Polymeric Nanoparticles for Tumor Vaccines. ‘The quest for an effective antitumor vaccine has received a boost from the results of work aimed at developing a nanoparticle that delivers tumor antigens to the immune system cells that trigger antibody production. The results of this effort, led by Shinsaku Nakagawa, Ph.D., and Naoki Okada, Ph.D., of Osaka University in Japan, were published in the journal Biochemical and Biophysical Research Communications.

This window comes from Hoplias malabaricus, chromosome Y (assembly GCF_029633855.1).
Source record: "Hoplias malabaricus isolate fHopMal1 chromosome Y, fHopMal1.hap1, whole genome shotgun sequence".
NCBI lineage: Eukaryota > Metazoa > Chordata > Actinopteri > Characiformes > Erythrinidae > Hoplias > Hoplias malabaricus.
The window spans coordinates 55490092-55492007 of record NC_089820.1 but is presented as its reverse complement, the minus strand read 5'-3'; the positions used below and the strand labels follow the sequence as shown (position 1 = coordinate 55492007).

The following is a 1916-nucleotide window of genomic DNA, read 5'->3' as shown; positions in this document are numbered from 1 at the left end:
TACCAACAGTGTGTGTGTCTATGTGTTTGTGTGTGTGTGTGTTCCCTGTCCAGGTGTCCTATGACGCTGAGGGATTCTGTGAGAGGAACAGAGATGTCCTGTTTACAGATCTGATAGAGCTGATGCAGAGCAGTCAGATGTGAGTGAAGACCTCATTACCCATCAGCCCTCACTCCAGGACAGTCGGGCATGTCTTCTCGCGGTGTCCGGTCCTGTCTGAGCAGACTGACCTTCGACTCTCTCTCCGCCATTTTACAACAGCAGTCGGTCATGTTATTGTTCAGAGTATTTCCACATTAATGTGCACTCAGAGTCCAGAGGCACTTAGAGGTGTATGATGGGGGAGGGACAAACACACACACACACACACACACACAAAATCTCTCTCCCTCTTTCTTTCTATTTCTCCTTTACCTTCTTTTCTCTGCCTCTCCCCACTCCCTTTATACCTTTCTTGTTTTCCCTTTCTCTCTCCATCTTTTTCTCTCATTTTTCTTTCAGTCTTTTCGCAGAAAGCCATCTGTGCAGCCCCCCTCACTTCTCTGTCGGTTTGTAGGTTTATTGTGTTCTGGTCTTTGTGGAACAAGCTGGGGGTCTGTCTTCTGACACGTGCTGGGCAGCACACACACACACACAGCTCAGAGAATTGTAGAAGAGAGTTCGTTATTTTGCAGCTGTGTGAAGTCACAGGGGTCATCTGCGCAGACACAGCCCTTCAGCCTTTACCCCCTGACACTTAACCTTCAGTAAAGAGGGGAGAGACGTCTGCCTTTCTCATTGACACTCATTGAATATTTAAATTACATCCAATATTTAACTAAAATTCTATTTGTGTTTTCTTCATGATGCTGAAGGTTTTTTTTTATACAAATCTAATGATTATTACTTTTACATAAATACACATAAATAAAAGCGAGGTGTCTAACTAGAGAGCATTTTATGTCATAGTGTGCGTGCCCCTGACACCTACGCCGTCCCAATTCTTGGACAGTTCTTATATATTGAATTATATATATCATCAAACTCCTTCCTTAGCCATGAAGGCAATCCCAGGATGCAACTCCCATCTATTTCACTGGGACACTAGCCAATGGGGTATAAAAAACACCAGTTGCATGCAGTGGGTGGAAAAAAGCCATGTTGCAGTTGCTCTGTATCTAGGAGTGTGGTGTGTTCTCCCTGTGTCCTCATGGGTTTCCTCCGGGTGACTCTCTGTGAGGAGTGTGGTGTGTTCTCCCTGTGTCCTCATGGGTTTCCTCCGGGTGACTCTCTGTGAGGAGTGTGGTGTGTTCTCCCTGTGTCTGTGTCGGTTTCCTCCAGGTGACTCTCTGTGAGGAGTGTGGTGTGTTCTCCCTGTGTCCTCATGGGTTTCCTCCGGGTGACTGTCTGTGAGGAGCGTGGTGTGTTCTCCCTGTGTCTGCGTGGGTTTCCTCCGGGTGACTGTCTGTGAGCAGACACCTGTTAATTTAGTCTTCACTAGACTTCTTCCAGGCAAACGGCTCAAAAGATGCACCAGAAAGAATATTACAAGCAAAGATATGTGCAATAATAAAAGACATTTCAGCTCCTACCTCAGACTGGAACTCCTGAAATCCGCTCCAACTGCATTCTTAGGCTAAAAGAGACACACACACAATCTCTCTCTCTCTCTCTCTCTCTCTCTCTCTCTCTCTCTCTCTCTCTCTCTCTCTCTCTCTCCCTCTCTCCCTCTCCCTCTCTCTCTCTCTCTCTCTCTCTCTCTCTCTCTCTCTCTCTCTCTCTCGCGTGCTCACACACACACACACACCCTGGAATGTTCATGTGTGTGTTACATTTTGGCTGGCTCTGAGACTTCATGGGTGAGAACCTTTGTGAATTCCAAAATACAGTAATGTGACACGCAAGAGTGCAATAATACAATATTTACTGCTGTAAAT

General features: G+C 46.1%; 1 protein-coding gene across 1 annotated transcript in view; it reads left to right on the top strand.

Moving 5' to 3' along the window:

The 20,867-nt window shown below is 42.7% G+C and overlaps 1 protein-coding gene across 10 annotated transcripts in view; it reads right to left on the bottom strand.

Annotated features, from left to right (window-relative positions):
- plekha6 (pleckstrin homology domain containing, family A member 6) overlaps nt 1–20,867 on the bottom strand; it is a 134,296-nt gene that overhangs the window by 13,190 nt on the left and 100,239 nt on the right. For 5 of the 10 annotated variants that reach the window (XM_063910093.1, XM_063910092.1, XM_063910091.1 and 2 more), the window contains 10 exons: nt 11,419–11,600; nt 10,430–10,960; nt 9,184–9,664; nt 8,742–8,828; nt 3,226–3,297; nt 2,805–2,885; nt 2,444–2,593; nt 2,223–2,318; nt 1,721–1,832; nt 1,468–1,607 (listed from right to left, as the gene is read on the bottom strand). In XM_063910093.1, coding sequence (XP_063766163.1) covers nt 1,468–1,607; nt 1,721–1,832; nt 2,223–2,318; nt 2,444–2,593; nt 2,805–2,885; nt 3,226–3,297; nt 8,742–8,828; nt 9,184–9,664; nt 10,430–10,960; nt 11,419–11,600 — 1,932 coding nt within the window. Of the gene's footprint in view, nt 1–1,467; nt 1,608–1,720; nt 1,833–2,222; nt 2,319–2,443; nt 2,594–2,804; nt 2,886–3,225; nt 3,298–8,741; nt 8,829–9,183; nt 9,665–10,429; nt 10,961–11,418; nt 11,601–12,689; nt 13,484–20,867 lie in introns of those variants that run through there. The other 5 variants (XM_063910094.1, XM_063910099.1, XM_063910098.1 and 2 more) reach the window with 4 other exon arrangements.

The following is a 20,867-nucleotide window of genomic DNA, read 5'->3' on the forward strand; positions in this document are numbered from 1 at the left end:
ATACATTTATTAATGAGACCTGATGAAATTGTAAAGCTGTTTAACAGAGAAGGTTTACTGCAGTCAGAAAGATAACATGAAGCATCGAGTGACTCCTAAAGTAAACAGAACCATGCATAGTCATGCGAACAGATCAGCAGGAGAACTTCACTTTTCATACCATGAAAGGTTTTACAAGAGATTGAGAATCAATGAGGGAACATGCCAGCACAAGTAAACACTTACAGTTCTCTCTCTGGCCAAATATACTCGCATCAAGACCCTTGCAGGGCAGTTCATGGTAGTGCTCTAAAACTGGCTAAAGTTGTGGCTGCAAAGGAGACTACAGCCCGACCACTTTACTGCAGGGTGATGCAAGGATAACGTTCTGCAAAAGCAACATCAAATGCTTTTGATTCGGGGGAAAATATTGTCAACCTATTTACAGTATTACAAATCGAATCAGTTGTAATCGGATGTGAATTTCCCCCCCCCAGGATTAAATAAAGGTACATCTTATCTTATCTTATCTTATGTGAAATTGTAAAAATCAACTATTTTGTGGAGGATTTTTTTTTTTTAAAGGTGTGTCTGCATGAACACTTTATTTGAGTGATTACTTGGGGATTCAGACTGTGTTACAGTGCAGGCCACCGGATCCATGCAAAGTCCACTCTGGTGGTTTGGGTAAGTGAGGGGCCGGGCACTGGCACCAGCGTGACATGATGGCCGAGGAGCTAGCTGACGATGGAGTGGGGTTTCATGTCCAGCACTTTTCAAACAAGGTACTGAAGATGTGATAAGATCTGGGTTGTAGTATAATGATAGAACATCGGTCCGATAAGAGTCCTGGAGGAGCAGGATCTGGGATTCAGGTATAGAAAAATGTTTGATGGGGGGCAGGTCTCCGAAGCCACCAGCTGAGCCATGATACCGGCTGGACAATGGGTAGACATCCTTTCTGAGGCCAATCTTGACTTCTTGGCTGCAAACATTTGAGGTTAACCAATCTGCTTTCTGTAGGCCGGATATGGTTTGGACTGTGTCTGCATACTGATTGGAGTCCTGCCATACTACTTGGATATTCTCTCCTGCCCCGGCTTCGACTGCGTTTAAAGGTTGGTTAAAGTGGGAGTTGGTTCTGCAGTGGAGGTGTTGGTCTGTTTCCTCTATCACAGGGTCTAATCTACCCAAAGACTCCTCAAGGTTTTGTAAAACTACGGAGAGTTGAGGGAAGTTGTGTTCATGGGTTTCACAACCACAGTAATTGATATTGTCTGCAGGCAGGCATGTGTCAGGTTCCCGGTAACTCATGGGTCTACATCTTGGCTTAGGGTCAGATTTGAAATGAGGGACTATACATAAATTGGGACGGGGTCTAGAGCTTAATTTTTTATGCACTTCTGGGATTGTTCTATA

Vaccines are complex preparations of proteins and other materials designed to produce maximal immune response to those proteins. One factor that determines a vaccine’s potency is the ability of this mixture to trigger a recognition event between the protein antigen and immune system cells known as antigen-presenting cells (APCs). Using the biocompatible polymer poly(y-glutamic acid), the investigators were able to create self-assembling nanoparticles that entrap proteins as they form. The resulting nanoparticles were relatively stable, releasing their protein content over the course of a month. The investigators also demonstrated that they could freeze-dry these nanoparticles and reconstitute them without altering the functionality of the entrapped protein, a desirable property for any vaccine vehicle designed for use outside of major medical centers.’